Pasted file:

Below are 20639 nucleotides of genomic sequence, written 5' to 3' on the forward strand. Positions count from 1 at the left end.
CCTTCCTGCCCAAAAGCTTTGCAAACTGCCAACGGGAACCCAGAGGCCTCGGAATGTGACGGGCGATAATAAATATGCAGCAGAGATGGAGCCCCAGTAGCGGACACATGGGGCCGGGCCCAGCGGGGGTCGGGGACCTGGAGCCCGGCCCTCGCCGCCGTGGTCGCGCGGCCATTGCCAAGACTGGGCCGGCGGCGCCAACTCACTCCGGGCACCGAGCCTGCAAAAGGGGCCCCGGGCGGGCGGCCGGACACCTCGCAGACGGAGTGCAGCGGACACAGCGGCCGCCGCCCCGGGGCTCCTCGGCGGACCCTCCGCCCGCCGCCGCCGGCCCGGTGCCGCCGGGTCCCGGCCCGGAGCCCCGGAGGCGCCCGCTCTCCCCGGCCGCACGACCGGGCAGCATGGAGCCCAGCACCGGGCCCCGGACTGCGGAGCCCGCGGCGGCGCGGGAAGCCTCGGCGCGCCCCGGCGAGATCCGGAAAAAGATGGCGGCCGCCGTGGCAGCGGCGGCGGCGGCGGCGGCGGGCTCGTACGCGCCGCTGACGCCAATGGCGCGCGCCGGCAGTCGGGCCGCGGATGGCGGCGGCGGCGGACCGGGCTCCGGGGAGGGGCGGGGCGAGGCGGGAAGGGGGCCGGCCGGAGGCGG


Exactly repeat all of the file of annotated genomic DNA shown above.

Below are 20639 nucleotides of genomic sequence, written 5' to 3' on the forward strand. Positions count from 1 at the left end.
CCTTCCTGCCCAAAAGCTTTGCAAACTGCCAACGGGAACCCAGAGGCCTCGGAATGTGACGGGCGATAATAAATATGCAGCAGAGATGGAGCCCCAGTAGCGGACACATGGGGCCGGGCCCAGCGGGGGTCGGGGACCTGGAGCCCGGCCCTCGCCGCCGTGGTCGCGCGGCCATTGCCAAGACTGGGCCGGCGGCGCCAACTCACTCCGGGCACCGAGCCTGCAAAAGGGGCCCCGGGCGGGCGGCCGGACACCTCGCAGACGGAGTGCAGCGGACACAGCGGCCGCCGCCCCGGGGCTCCTCGGCGGACCCTCCGCCCGCCGCCGCCGGCCCGGTGCCGCCGGGTCCCGGCCCGGAGCCCCGGAGGCGCCCGCTCTCCCCGGCCGCACGACCGGGCAGCATGGAGCCCAGCACCGGGCCCCGGACTGCGGAGCCCGCGGCGGCGCGGGAAGCCTCGGCGCGCCCCGGCGAGATCCGGAAAAAGATGGCGGCCGCCGTGGCAGCGGCGGCGGCGGCGGCGGCGGGCTCGTACGCGCCGCTGACGCCAATGGCGCGCGCCGGCAGTCGGGCCGCGGATGGCGGCGGCGGCGGACCGGGCTCCGGGGAGGGGCGGGGCGAGGCGGGAAGGGGGCCGGCCGGAGGCGG